I always learn a lot when I visit farms for this column, but I hadn't done any actual work until I visited Square Roots Farm in Lanesborough, a CSA farm that raises seemingly every vegetable in the world, plus chickens, turkeys, sheep and pigs.

And it wasn't really a lot of work -- I arrived when Michael Gallagher and his girlfriend Ashley Amsden, both 29, needed to do some chores, so we each lugged a bale of hay across a field in the pouring rain. It was the least I could do.

When I visited, it poured nonstop, and we were all wearing our best rain gear (theirs was 10,000 leagues better than mine). They worked to move chicken houses forward, calling out to one another from either side. The chicken houses, handmade, hold a bunch of young hens, and Gallagher and Amsden push them forward each day so the chickens have fresh grass to eat.

It sounds simple, but it involved a lot of mud. And stopping. And rattling the houses a little to get the chickens to move forward. It was all part of a day like any other for them.

In terms of the romantic treatment farming usually gets, the Square Roots story is up there: Gallagher met Amsden on a farm in Vermont when they both were apprentices, they fell in love, they leased land in Clarksburg for three years, and then their RFP was accepted by the Berkshire Natural Resources Council for a 185-acre property with a rundown house built in 1800 -- just a couple of miles down the road from where Gallagher grew up.


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The land is protected by an easement and can never be developed.

Their CSA supplies about 50 shares of vegetables and meat. They grow "pretty much all the vegetables there are," Gallagher said, running down a list that runs from basics to things like kohlrabi, green garlic and shallots.

"That's sort of what a CSA is about," Gallagher said. "It lets us grow things that if we were just growing for market we wouldn't be able to grow."

They have about 15 pigs, and eight ewes with 16 lambs born this year. They also will around 900 chickens this year and 100 turkeys. They partner with the nonprofit Hoosac Harvest, which subsidizes one-fifth of their shares up to 50 percent; the goal is for everyone, regardless of income, to have access to fresh local food.

The Square Rooters are serious, and they work nonstop.

"We don't work 14 or 16 hours every day," Amsden said. "Twelve, though, is pretty common."

Amsden is also a fifth-grade teacher at Clarksburg Elementary School, and now that school's out she has more time for chores. A few other people also help: They have an apprentice working with them who grew up in Adams, a Williams College student stayed with them through June, and Gallagher's parents, Tim and Nancy, are frequently put to work.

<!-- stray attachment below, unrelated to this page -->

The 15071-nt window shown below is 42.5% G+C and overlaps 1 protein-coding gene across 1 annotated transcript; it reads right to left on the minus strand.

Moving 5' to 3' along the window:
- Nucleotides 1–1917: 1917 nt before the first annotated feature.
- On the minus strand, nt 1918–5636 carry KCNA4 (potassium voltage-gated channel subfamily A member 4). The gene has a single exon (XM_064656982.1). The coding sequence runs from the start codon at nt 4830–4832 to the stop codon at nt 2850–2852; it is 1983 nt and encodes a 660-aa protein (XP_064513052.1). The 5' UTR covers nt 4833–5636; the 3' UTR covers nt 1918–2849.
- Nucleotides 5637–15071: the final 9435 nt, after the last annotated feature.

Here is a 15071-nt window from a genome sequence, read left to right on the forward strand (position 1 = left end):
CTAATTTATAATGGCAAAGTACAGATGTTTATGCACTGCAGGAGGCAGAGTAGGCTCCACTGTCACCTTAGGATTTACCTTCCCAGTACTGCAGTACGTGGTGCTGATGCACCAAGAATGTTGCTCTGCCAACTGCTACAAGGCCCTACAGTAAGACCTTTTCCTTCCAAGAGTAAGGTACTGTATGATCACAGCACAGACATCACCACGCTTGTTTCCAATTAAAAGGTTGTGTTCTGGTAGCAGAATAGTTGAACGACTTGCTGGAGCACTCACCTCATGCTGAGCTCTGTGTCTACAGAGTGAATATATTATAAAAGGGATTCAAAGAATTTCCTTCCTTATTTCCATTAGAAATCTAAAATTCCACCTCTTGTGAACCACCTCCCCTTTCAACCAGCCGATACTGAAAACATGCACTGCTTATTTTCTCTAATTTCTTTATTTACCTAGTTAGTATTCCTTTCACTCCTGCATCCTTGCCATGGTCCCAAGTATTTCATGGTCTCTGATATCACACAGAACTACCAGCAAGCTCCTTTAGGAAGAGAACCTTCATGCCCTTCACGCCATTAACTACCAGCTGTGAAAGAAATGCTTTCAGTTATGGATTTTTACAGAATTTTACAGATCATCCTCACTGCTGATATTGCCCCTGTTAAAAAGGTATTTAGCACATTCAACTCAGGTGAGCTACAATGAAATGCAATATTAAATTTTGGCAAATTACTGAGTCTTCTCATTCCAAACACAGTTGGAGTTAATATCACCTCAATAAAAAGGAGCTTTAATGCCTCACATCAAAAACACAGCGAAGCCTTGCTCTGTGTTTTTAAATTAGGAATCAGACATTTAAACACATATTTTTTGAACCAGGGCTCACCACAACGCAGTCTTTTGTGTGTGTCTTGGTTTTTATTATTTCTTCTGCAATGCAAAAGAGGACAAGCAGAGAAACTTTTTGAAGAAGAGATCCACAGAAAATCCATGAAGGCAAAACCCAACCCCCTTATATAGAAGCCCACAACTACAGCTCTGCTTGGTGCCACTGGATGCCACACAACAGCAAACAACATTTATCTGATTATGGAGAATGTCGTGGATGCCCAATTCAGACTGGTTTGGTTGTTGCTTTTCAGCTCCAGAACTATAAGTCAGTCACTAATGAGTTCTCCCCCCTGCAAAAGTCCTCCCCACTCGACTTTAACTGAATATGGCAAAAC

One thing they plan for the farm this year is a state-inspected, fully compliant poultry processing unit. They got a matching grant from the Massachusetts Department of Agricultural Resources in order to build it. It's going to help a lot -- they'll be able to process 2,500 birds a year instead of 900.

"This is sort of an exception year," Gallagher said. It's their first season at their permanent home, so they've been setting up greenhouses, putting in fences and working on other long-term infrastructure projects they wouldn't have done in Clarksburg.

"Now, everything we're doing, we think, ‘We should do it right,' because we're going to be here forever," Gallagher said.

There's another reason this year has been exceptional. In January, Gallagher was seriously injured in a car accident. He spent 10 days at Baystate Medical Center. Among other injuries, he broke his back. He currently uses a cane and is in physical therapy, which he said cuts into his time on the farm.

But the work is there to do, and he and Amsden are there to do it. They just bought a tractor with a bucket loader on the front, which will make a lot of things a lot easier. And they are making a living.

"We've made money every year. Not a lot," said Gallagher.

In the future, they see adding some grass-fed beef (the farm used to be used for dairy, and it grows a lot of grass) and will probably farrow their own piglets instead of buying pigs. They'll probably grow the CSA a little, too. 

"Not too much," said Amsden.

They'll probably max out at around 100 shares -- "we'd still have a good connection with everybody who's taking part in it," Gallagher said.

"Part of why we've been able to make money is because we've made these investments slowly," Amsden said. On their first year, Gallagher said, "we had a rototiller."

And that is part of the goal -- to do something they love with meaning, and "not only to engage in sustainable agriculture, but to show it is a sustainable business venture," Amsden said.

To learn more ...

For more about Square Roots Farm, visit squarerootsfarm.org, or call (413) 446-1446.